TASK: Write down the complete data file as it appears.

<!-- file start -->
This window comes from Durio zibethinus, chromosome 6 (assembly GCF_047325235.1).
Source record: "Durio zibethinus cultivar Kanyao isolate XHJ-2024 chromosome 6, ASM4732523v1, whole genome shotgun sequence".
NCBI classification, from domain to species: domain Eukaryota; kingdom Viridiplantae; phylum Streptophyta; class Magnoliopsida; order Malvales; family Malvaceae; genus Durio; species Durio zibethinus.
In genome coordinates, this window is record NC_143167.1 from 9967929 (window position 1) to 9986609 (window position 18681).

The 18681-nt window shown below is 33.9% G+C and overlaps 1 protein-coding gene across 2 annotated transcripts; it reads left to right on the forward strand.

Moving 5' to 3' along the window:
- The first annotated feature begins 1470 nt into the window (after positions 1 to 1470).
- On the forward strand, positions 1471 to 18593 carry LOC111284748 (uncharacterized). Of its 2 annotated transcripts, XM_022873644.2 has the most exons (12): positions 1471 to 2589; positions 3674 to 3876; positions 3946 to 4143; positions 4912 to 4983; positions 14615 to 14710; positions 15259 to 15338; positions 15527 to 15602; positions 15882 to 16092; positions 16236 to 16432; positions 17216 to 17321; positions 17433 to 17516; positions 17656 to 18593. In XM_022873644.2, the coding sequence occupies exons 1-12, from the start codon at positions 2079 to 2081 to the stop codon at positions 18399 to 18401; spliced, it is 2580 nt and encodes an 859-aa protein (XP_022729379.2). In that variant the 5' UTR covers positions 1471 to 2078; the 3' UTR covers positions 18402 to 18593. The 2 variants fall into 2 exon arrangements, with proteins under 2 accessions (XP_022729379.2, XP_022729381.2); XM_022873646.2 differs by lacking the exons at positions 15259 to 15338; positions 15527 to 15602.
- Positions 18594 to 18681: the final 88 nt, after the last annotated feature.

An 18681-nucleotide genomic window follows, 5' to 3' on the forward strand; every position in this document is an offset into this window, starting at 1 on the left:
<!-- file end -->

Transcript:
This window comes from Durio zibethinus, chromosome 6 (assembly GCF_047325235.1).
Source record: "Durio zibethinus cultivar Kanyao isolate XHJ-2024 chromosome 6, ASM4732523v1, whole genome shotgun sequence".
NCBI classification, from domain to species: domain Eukaryota; kingdom Viridiplantae; phylum Streptophyta; class Magnoliopsida; order Malvales; family Malvaceae; genus Durio; species Durio zibethinus.
In genome coordinates, this window is record NC_143167.1 from 9967929 (window position 1) to 9986609 (window position 18681).

The 18681-nt window shown below is 33.9% G+C and overlaps 1 protein-coding gene across 2 annotated transcripts; it reads left to right on the forward strand.

Moving 5' to 3' along the window:
- The first annotated feature begins 1470 nt into the window (after positions 1 to 1470).
- On the forward strand, positions 1471 to 18593 carry LOC111284748 (uncharacterized). Of its 2 annotated transcripts, XM_022873644.2 has the most exons (12): positions 1471 to 2589; positions 3674 to 3876; positions 3946 to 4143; positions 4912 to 4983; positions 14615 to 14710; positions 15259 to 15338; positions 15527 to 15602; positions 15882 to 16092; positions 16236 to 16432; positions 17216 to 17321; positions 17433 to 17516; positions 17656 to 18593. In XM_022873644.2, the coding sequence occupies exons 1-12, from the start codon at positions 2079 to 2081 to the stop codon at positions 18399 to 18401; spliced, it is 2580 nt and encodes an 859-aa protein (XP_022729379.2). In that variant the 5' UTR covers positions 1471 to 2078; the 3' UTR covers positions 18402 to 18593. The 2 variants fall into 2 exon arrangements, with proteins under 2 accessions (XP_022729379.2, XP_022729381.2); XM_022873646.2 differs by lacking the exons at positions 15259 to 15338; positions 15527 to 15602.
- Positions 18594 to 18681: the final 88 nt, after the last annotated feature.

An 18681-nucleotide genomic window follows, 5' to 3' on the forward strand; every position in this document is an offset into this window, starting at 1 on the left: